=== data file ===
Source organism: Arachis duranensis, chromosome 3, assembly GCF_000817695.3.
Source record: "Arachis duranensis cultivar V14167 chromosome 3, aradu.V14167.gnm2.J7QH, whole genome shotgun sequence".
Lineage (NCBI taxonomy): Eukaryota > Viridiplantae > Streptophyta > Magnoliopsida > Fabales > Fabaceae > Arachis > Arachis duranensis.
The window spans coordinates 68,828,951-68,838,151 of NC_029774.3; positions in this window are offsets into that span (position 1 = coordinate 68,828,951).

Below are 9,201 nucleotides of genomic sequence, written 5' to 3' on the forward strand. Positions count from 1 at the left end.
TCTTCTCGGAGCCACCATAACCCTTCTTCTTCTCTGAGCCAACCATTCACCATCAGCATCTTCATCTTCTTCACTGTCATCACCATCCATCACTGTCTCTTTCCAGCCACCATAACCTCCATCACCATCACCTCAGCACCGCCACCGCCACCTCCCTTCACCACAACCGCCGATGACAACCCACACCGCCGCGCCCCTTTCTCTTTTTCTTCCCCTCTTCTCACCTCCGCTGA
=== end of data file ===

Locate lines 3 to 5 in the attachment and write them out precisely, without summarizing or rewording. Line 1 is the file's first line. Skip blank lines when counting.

Lineage (NCBI taxonomy): Eukaryota > Viridiplantae > Streptophyta > Magnoliopsida > Fabales > Fabaceae > Arachis > Arachis duranensis.
The window spans coordinates 68,828,951-68,838,151 of NC_029774.3; positions in this window are offsets into that span (position 1 = coordinate 68,828,951).

Below are 9,201 nucleotides of genomic sequence, written 5' to 3' on the forward strand. Positions count from 1 at the left end.